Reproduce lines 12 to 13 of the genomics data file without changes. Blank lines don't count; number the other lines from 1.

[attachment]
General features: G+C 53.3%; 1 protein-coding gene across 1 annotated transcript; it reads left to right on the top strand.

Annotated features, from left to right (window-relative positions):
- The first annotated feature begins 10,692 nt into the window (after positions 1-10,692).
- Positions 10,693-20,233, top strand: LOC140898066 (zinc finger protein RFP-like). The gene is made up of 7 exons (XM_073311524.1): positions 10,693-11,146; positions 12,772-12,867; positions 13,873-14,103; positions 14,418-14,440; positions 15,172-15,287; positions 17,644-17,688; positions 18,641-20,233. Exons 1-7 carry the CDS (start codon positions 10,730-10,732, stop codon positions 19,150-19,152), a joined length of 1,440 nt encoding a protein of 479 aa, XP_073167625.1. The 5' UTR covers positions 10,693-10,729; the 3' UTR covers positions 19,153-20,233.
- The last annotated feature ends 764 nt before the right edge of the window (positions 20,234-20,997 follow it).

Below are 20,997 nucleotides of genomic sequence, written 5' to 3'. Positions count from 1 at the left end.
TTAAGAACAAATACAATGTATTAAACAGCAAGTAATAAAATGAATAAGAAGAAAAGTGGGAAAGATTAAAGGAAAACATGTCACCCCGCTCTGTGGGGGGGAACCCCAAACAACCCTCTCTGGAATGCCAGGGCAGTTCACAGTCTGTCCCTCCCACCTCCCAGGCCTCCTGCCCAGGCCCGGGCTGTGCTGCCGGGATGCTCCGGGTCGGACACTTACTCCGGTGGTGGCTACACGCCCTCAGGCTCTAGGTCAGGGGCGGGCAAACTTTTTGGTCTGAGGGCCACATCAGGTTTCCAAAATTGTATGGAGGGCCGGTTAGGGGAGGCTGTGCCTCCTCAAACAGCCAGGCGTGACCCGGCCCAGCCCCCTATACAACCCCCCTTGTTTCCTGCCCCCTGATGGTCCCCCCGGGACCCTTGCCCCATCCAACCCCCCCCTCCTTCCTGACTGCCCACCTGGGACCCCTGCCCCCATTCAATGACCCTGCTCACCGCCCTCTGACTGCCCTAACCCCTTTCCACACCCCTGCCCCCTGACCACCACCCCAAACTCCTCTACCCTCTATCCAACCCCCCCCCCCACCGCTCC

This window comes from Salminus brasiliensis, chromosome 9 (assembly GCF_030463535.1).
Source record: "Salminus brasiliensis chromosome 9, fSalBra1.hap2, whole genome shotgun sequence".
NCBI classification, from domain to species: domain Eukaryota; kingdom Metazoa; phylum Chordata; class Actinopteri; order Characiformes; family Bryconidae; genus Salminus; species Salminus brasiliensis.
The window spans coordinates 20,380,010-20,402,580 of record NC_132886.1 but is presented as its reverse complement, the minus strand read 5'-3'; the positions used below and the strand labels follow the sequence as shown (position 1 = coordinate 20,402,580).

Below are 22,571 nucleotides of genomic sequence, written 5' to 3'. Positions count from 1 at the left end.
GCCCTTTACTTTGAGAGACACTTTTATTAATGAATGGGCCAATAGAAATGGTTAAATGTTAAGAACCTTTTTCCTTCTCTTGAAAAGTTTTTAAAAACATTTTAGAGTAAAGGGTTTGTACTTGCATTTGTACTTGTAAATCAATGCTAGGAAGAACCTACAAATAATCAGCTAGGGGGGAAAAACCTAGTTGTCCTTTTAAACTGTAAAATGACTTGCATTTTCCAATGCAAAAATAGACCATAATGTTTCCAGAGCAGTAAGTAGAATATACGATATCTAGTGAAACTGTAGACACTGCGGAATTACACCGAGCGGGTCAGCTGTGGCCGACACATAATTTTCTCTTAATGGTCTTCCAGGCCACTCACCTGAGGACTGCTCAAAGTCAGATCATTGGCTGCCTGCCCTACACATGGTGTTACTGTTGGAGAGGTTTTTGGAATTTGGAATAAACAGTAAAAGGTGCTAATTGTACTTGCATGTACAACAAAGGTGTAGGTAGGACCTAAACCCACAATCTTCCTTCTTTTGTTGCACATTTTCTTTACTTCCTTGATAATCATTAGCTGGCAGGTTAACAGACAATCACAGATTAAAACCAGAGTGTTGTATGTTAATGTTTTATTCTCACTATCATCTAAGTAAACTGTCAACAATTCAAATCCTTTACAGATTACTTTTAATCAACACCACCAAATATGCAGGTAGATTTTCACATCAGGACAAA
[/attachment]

Below are 22,571 nucleotides of genomic sequence, written 5' to 3'. Positions count from 1 at the left end.
GCCCTTTACTTTGAGAGACACTTTTATTAATGAATGGGCCAATAGAAATGGTTAAATGTTAAGAACCTTTTTCCTTCTCTTGAAAAGTTTTTAAAAACATTTTAGAGTAAAGGGTTTGTACTTGCATTTGTACTTGTAAATCAATGCTAGGAAGAACCTACAAATAATCAGCTAGGGGGGAAAAACCTAGTTGTCCTTTTAAACTGTAAAATGACTTGCATTTTCCAATGCAAAAATAGACCATAATGTTTCCAGAGCAGTAAGTAGAATATACGATATCTAGTGAAACTGTAGACACTGCGGAATTACACCGAGCGGGTCAGCTGTGGCCGACACATAATTTTCTCTTAATGGTCTTCCAGGCCACTCACCTGAGGACTGCTCAAAGTCAGATCATTGGCTGCCTGCCCTACACATGGTGTTACTGTTGGAGAGGTTTTTGGAATTTGGAATAAACAGTAAAAGGTGCTAATTGTACTTGCATGTACAACAAAGGTGTAGGTAGGACCTAAACCCACAATCTTCCTTCTTTTGTTGCACATTTTCTTTACTTCCTTGATAATCATTAGCTGGCAGGTTAACAGACAATCACAGATTAAAACCAGAGTGTTGTATGTTAATGTTTTATTCTCACTATCATCTAAGTAAACTGTCAACAATTCAAATCCTTTACAGATTACTTTTAATCAACACCACCAAATATGCAGGTAGATTTTCACATCAGGACAAA